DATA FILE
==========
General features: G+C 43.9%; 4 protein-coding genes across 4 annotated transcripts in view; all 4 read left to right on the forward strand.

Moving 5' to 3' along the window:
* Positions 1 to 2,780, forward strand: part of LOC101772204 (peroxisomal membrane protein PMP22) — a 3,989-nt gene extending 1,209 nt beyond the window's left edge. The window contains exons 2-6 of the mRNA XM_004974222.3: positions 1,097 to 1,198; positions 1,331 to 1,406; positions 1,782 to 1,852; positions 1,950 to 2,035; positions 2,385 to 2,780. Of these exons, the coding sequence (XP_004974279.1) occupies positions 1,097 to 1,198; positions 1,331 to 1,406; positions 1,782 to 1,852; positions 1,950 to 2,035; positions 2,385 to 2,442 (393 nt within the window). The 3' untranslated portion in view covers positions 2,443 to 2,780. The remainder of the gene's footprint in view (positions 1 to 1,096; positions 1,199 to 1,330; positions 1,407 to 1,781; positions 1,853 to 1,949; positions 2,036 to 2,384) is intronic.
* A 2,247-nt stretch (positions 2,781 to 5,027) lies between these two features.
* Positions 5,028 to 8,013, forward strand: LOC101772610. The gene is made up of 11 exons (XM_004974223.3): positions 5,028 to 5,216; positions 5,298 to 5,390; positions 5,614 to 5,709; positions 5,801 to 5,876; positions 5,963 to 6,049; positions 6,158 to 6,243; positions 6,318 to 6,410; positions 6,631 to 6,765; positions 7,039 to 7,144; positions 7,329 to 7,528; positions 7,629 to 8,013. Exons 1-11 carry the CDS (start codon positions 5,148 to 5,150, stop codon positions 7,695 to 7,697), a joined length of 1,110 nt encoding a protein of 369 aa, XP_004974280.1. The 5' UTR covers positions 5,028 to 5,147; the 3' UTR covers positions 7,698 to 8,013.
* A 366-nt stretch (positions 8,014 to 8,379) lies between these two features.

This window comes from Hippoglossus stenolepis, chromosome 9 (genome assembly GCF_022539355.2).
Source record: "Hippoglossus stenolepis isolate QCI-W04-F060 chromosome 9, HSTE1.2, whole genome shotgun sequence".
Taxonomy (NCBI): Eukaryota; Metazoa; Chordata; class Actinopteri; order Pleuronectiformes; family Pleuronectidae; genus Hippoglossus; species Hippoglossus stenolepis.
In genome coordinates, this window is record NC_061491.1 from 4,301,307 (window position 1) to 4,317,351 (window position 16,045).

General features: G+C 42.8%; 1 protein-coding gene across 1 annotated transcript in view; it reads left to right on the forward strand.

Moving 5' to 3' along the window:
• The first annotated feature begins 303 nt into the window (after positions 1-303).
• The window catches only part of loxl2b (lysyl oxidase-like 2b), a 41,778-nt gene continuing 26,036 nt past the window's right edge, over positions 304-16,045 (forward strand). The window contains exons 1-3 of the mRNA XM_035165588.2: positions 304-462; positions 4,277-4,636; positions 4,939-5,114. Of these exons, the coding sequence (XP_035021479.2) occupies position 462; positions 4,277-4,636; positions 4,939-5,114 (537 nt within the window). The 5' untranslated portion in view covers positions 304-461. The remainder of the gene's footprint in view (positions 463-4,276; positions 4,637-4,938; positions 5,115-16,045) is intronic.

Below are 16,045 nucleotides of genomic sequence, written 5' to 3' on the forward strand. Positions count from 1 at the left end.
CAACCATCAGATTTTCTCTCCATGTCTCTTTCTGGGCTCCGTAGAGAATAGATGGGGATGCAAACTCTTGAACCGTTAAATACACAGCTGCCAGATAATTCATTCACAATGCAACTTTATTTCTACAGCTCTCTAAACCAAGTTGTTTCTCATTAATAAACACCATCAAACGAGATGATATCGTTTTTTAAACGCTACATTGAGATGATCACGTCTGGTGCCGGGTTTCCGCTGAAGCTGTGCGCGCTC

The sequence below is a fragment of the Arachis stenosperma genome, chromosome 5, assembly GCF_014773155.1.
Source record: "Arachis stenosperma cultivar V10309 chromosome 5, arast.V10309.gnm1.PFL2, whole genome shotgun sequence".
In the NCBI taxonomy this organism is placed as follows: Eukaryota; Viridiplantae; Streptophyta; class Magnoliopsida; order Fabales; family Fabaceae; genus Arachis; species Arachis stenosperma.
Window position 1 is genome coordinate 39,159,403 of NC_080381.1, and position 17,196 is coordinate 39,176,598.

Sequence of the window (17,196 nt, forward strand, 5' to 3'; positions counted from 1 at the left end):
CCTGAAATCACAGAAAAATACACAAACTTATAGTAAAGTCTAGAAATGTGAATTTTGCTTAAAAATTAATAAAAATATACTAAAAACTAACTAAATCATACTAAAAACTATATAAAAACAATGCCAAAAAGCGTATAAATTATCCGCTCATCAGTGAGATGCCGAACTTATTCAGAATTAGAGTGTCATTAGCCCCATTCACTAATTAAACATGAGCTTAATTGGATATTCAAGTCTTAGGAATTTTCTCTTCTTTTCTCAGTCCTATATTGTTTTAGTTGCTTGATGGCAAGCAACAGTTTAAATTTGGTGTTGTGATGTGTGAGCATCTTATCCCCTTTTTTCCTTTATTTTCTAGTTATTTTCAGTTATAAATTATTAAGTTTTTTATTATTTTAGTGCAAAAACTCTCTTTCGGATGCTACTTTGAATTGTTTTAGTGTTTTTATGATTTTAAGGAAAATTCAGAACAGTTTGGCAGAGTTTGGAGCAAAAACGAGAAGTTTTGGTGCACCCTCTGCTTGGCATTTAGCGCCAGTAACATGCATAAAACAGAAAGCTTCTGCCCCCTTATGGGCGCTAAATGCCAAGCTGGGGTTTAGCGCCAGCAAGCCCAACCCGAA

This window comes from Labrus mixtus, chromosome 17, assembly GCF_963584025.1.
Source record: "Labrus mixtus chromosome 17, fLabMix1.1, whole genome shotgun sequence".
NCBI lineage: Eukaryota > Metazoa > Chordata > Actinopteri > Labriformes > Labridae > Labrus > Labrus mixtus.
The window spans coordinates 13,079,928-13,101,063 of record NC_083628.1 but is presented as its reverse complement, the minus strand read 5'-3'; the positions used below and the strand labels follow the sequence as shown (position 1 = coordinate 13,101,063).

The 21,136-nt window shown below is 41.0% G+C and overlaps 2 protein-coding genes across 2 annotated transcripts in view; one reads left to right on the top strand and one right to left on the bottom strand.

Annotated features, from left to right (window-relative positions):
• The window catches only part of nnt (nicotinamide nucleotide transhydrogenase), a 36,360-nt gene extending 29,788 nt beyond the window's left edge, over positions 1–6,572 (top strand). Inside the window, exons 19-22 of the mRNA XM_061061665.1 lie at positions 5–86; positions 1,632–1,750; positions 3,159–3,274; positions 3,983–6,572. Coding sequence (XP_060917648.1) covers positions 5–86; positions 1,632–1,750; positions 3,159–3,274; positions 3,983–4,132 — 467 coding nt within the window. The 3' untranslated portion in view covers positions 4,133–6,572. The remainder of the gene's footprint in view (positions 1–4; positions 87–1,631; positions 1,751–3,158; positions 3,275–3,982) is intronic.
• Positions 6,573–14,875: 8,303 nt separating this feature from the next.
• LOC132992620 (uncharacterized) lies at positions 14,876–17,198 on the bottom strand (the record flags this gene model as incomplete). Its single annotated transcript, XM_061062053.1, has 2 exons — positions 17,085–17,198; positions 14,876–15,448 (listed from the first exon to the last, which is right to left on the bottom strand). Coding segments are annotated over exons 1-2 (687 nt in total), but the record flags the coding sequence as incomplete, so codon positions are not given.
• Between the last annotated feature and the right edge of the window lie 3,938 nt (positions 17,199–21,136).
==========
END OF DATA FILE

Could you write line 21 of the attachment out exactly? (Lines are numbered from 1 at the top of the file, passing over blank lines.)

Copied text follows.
Sequence of the window (17,196 nt, forward strand, 5' to 3'; positions counted from 1 at the left end):